Stanford has just wrapped up a conference on Intellectual Property that seems to have had some very interesting and notable highlights. Head over to the GigaOm article for a bit more detail (and here for the full agenda), but here are a few of the highlights of interest:
- University of Colorado Professor Paul Ohm is headed off to join the FTC, but he stopped by the conference and gave a presentation that made it clear that he intends to do more than a but of arm-twisting in Washington to get companies to live up to their privacy promises.
- Another presentation discussed unauthorized distribution of copyrighted content though the lens of the porn industries current frustrations. It looks like maybe Big Porn is starting to realize that the litigation tactic is a loosing battle, as they begin to experiment with shifts towards making “experience goods” like live chats and other engagement oriented products.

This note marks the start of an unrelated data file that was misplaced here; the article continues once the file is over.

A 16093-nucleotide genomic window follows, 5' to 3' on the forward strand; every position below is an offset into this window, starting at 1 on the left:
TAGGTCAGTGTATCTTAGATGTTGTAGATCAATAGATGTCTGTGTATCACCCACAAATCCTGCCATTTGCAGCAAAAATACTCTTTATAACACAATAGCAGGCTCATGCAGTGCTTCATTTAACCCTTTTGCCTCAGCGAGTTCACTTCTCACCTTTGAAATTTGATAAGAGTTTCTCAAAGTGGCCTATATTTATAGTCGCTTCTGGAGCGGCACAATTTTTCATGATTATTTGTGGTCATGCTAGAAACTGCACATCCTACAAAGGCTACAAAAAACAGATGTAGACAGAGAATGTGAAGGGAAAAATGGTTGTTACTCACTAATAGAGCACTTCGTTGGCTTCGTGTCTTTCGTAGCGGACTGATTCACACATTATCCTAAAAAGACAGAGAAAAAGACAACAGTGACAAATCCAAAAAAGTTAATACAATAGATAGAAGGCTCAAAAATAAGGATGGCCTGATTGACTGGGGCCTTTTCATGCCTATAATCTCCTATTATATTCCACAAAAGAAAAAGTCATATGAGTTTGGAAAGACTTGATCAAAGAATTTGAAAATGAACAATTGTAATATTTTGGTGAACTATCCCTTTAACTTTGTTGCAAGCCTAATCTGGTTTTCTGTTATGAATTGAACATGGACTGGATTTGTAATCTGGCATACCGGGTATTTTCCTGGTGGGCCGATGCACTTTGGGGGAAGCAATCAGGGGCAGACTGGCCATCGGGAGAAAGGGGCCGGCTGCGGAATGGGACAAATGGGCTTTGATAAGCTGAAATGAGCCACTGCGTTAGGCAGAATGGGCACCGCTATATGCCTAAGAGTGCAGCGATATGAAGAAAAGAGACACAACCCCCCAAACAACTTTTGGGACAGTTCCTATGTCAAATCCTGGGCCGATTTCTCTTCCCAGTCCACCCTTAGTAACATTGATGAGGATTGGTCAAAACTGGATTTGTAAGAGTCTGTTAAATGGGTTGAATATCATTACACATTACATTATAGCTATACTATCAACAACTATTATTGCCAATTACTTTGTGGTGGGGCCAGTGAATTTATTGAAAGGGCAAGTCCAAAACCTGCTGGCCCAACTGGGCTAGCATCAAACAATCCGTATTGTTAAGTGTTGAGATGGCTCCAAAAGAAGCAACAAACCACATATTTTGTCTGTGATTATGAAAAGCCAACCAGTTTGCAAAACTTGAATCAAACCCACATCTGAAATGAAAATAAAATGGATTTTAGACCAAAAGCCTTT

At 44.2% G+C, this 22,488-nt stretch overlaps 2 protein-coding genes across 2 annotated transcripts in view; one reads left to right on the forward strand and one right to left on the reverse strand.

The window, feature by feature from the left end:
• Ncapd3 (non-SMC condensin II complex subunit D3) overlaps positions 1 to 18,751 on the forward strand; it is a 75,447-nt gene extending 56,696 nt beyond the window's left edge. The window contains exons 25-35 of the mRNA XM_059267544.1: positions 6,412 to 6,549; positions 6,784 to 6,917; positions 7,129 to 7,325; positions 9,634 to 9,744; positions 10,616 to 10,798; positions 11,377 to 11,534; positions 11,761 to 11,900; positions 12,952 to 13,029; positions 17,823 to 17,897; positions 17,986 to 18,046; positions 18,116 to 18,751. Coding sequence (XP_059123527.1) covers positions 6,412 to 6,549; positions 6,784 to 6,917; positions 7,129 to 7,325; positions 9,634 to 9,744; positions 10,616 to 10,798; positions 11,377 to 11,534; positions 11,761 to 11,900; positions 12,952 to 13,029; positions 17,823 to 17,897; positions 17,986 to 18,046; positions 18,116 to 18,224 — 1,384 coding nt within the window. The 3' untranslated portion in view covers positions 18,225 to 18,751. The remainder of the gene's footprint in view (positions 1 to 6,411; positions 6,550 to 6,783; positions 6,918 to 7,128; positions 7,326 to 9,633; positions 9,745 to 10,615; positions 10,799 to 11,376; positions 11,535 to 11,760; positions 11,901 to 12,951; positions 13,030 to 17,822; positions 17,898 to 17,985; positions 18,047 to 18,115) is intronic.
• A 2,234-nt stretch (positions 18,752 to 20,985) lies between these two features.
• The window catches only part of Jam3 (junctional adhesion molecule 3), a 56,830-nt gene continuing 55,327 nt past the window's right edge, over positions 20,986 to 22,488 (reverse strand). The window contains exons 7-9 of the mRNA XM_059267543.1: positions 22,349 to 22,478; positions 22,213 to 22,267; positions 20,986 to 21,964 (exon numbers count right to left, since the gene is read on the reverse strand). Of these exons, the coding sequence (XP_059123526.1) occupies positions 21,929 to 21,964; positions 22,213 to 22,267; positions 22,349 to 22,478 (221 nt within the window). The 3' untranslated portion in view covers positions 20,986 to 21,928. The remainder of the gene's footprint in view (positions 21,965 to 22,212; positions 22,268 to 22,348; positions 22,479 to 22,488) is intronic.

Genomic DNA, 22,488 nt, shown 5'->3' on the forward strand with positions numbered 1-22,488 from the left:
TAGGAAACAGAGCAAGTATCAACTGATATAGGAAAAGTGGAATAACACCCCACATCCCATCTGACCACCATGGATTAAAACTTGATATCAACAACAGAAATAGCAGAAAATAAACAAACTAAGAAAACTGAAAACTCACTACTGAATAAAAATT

- Collen Chien of U.C. Santa Clara presented on the current patent mess in the mobile device industry and hos the historic patent epidemics over farmer’s tools and railroad technology in the late 19th and early 20th centuries may portend much needed reform in our current patent morass.
- Professor Howard Abrams discusses the U.S. Supreme Court of Golan v. Holder from earlier this year in which the Court upheld Congress’ rights to retroactively extend copyright terms. The case when on to indicate that congress can extend copyright protection to previously public domain works and to state that First Amendment is not implicated by these actions, as these works were available in the marketplace and thus represented commercial speech.